“Before asking the person you want to date out, many of us practice what we are going to say before picking up the phone or talking to that individual in person. Some are even “George Costanza-esque” and have a pre-determined list of topics to talk about prior to picking up the phone. Likewise, when people have to perform in public, they practice before the big event. Whether it’s a play, a political speech, testimony in a trial, a business presentation, etc.; the presenter practices before the big event to ensure success. A job interview is no different.”
I will go a step further here than I do in my initial chapter. While practicing questions and answers is helpful, it is most useful on the setup or initial question (in Zig Zigler’s sales process these are called “open door” questions). To hit a home run on the follow up questions (or Zig Zigler’s “closed door” questions), you need to understand the job functions for the position you are interviewing for, and you need to understand what behaviors and skills employers’ value. That is why I recommend that job prospectors read my whole book (or any book on work readiness skills and behaviors) before going on an interview, not just my initial chapter on interviewing. This provides the background to do well on both the initial questions and follow-up questions.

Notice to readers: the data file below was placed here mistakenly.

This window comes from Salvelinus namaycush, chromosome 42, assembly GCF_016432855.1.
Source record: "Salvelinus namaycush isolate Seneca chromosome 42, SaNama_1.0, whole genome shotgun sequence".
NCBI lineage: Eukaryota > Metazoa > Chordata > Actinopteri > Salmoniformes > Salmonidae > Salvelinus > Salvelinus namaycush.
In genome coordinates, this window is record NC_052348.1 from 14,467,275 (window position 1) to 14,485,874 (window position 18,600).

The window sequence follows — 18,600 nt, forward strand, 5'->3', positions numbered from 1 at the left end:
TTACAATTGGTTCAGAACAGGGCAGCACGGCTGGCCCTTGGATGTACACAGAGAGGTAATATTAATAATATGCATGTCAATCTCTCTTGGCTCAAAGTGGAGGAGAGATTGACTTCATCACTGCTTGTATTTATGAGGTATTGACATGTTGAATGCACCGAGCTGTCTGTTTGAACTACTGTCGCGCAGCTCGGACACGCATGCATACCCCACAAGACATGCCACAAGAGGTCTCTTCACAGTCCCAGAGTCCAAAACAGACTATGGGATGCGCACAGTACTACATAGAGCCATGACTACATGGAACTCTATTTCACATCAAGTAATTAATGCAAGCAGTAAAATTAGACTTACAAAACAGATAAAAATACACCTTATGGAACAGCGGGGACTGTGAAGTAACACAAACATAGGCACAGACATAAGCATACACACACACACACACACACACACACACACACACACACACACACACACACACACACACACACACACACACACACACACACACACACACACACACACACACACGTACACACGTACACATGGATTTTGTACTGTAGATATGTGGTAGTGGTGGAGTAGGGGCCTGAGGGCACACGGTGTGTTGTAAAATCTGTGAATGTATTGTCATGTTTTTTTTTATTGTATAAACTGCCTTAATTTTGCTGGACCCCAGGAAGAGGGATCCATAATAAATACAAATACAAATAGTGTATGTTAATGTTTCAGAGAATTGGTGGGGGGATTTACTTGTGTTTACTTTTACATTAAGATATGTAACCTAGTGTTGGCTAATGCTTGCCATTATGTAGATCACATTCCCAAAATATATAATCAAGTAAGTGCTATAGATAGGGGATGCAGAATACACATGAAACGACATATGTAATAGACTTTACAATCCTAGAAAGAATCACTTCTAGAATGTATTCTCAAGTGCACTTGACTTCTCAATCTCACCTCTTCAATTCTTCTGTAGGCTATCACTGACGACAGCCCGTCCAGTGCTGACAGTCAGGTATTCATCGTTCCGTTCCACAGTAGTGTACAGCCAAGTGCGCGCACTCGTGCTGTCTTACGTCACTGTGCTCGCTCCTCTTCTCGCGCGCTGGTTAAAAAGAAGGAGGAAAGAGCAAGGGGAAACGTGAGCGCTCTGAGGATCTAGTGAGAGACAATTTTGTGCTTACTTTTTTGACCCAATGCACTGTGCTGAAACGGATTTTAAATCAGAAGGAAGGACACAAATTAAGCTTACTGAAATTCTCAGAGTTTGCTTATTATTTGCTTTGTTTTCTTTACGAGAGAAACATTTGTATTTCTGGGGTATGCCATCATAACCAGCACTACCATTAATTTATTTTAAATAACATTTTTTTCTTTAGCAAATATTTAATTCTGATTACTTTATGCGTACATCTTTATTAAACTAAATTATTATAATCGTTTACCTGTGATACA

Let’s say (or in this case, let’s write) that you are interviewing for a job as a Help Desk Phone Rep and are asked, “What are your strengths?” You have practiced an answer to this specific question, have a great answer and deliver it like a pro. Then you are asked, the all annoying, sometimes unpredictable “closed door” follow-up question, “Wow, you certainly have a lot of strengths (sarcasm implied to throw you off guard), give me an example where your strengths came into play in your last job.” Here is where knowing what is important to employers and what is important to the specific job for which you are interviewing comes into play. Showing up to work on time, all the time is very important to employers, and vital to Help Desks (and
3. Bring all questions back to the job, even ones that appear to have nothing to do with the job.
Beware of “the interviewer who tries to bond with you by uncovering interests he/she has in common with you, and moving the interview away from the traditional question and answer towards a more conversational approach. By making the interview more informal, the interviewer is hoping that you, the interviewee, will provide a more in-depth and personal window into who you are. Be very careful. There is a good chance that the interviewer really isn’t into slasher movies, heavy metal music, and shoot-em-up video games. The interviewer just indicates that he/she has that in common with you so you will reveal more about yourself than you would otherwise. When you come back from an interview thinking that you and the interviewer really clicked (in areas other than the job), more often than not you opened up too much and you will not be getting the job. The interviewer is looking for an employee, not a best friend.”